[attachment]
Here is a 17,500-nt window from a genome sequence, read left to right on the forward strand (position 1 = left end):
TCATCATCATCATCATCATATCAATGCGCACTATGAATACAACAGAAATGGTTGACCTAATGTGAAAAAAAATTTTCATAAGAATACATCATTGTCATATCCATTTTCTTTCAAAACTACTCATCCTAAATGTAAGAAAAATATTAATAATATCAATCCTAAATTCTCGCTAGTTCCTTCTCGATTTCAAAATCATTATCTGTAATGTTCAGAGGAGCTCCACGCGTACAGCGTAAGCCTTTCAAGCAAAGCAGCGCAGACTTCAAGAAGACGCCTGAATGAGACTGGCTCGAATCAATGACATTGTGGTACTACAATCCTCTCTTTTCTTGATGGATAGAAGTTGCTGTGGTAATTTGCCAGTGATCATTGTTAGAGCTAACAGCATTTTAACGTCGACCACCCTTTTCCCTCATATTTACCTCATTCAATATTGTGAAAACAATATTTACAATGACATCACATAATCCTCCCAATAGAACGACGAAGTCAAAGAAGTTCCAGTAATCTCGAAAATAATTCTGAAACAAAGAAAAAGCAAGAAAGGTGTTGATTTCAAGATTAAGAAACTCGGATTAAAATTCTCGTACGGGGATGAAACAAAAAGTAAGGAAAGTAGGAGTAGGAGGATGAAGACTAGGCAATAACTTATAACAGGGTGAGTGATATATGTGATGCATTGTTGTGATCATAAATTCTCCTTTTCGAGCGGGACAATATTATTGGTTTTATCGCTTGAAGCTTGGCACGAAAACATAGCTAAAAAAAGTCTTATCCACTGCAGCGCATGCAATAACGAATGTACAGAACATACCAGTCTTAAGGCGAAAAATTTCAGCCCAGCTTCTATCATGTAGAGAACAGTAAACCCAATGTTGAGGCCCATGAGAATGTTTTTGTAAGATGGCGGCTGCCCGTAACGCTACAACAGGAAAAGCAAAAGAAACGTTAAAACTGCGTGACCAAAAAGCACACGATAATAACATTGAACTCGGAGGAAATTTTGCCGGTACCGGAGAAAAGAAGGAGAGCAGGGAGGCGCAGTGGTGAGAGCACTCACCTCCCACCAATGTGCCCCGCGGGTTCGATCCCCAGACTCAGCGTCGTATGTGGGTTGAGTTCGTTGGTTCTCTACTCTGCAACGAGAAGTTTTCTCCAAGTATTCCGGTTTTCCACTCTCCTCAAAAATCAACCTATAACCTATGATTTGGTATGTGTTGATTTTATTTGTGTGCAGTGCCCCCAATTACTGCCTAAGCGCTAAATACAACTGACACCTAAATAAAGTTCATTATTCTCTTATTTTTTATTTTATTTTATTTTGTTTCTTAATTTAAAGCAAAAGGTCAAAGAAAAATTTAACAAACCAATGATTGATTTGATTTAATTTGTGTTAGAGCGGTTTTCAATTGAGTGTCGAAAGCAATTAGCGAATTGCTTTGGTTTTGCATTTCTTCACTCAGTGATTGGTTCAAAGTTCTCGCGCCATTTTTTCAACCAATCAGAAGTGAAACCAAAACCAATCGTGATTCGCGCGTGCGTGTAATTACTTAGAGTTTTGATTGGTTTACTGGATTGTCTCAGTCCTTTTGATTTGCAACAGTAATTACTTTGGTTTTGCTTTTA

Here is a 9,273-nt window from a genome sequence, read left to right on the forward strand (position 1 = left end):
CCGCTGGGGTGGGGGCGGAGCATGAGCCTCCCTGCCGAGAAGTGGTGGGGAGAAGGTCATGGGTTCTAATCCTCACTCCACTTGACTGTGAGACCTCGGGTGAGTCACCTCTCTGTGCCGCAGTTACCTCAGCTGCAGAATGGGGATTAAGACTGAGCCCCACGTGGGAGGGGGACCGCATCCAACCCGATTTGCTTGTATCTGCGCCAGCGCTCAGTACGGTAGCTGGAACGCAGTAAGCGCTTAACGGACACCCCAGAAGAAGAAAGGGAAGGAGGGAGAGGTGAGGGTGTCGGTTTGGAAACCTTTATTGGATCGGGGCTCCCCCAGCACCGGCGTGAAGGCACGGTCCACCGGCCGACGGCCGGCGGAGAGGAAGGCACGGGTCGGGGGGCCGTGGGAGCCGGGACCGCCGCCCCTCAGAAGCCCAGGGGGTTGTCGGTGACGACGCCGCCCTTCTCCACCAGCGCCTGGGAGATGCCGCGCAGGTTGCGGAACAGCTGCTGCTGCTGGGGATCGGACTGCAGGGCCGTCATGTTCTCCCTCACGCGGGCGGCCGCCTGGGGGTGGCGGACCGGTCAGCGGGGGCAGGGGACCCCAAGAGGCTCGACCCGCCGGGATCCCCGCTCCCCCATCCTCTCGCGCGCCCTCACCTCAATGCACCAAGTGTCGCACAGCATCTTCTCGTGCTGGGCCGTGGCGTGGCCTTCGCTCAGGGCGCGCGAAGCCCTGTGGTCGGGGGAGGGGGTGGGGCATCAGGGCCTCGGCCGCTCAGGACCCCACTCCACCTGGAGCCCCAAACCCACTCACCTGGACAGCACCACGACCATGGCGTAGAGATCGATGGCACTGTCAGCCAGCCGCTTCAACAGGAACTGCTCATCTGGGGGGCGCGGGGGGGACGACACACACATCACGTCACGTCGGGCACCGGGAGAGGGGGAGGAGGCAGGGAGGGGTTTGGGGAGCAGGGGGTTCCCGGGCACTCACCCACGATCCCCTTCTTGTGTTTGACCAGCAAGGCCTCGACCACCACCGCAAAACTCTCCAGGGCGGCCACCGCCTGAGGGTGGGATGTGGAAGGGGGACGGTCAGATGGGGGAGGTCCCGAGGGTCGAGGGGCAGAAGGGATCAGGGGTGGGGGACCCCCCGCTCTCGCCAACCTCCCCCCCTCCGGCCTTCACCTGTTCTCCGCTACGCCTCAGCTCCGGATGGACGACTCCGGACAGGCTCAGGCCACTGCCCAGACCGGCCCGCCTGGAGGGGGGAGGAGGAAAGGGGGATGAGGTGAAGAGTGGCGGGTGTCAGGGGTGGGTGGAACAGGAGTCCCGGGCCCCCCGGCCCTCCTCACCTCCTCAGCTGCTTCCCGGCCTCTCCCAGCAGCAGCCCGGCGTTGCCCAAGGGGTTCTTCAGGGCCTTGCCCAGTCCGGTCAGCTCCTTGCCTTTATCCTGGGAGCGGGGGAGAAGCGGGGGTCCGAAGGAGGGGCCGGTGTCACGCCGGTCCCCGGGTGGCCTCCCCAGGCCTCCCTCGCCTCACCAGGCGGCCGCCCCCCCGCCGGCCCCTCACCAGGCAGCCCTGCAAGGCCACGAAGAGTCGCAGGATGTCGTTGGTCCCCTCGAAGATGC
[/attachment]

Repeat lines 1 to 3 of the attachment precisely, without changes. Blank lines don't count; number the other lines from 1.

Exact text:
Here is a 17,500-nt window from a genome sequence, read left to right on the forward strand (position 1 = left end):
TCATCATCATCATCATCATATCAATGCGCACTATGAATACAACAGAAATGGTTGACCTAATGTGAAAAAAAATTTTCATAAGAATACATCATTGTCATATCCATTTTCTTTCAAAACTACTCATCCTAAATGTAAGAAAAATATTAATAATATCAATCCTAAATTCTCGCTAGTTCCTTCTCGATTTCAAAATCATTATCTGTAATGTTCAGAGGAGCTCCACGCGTACAGCGTAAGCCTTTCAAGCAAAGCAGCGCAGACTTCAAGAAGACGCCTGAATGAGACTGGCTCGAATCAATGACATTGTGGTACTACAATCCTCTCTTTTCTTGATGGATAGAAGTTGCTGTGGTAATTTGCCAGTGATCATTGTTAGAGCTAACAGCATTTTAACGTCGACCACCCTTTTCCCTCATATTTACCTCATTCAATATTGTGAAAACAATATTTACAATGACATCACATAATCCTCCCAATAGAACGACGAAGTCAAAGAAGTTCCAGTAATCTCGAAAATAATTCTGAAACAAAGAAAAAGCAAGAAAGGTGTTGATTTCAAGATTAAGAAACTCGGATTAAAATTCTCGTACGGGGATGAAACAAAAAGTAAGGAAAGTAGGAGTAGGAGGATGAAGACTAGGCAATAACTTATAACAGGGTGAGTGATATATGTGATGCATTGTTGTGATCATAAATTCTCCTTTTCGAGCGGGACAATATTATTGGTTTTATCGCTTGAAGCTTGGCACGAAAACATAGCTAAAAAAAGTCTTATCCACTGCAGCGCATGCAATAACGAATGTACAGAACATACCAGTCTTAAGGCGAAAAATTTCAGCCCAGCTTCTATCATGTAGAGAACAGTAAACCCAATGTTGAGGCCCATGAGAATGTTTTTGTAAGATGGCGGCTGCCCGTAACGCTACAACAGGAAAAGCAAAAGAAACGTTAAAACTGCGTGACCAAAAAGCACACGATAATAACATTGAACTCGGAGGAAATTTTGCCGGTACCGGAGAAAAGAAGGAGAGCAGGGAGGCGCAGTGGTGAGAGCACTCACCTCCCACCAATGTGCCCCGCGGGTTCGATCCCCAGACTCAGCGTCGTATGTGGGTTGAGTTCGTTGGTTCTCTACTCTGCAACGAGAAGTTTTCTCCAAGTATTCCGGTTTTCCACTCTCCTCAAAAATCAACCTATAACCTATGATTTGGTATGTGTTGATTTTATTTGTGTGCAGTGCCCCCAATTACTGCCTAAGCGCTAAATACAACTGACACCTAAATAAAGTTCATTATTCTCTTATTTTTTATTTTATTTTATTTTGTTTCTTAATTTAAAGCAAAAGGTCAAAGAAAAATTTAACAAACCAATGATTGATTTGATTTAATTTGTGTTAGAGCGGTTTTCAATTGAGTGTCGAAAGCAATTAGCGAATTGCTTTGGTTTTGCATTTCTTCACTCAGTGATTGGTTCAAAGTTCTCGCGCCATTTTTTCAACCAATCAGAAGTGAAACCAAAACCAATCGTGATTCGCGCGTGCGTGTAATTACTTAGAGTTTTGATTGGTTTACTGGATTGTCTCAGTCCTTTTGATTTGCAACAGTAATTACTTTGGTTTTGCTTTTA

Here is a 9,273-nt window from a genome sequence, read left to right on the forward strand (position 1 = left end):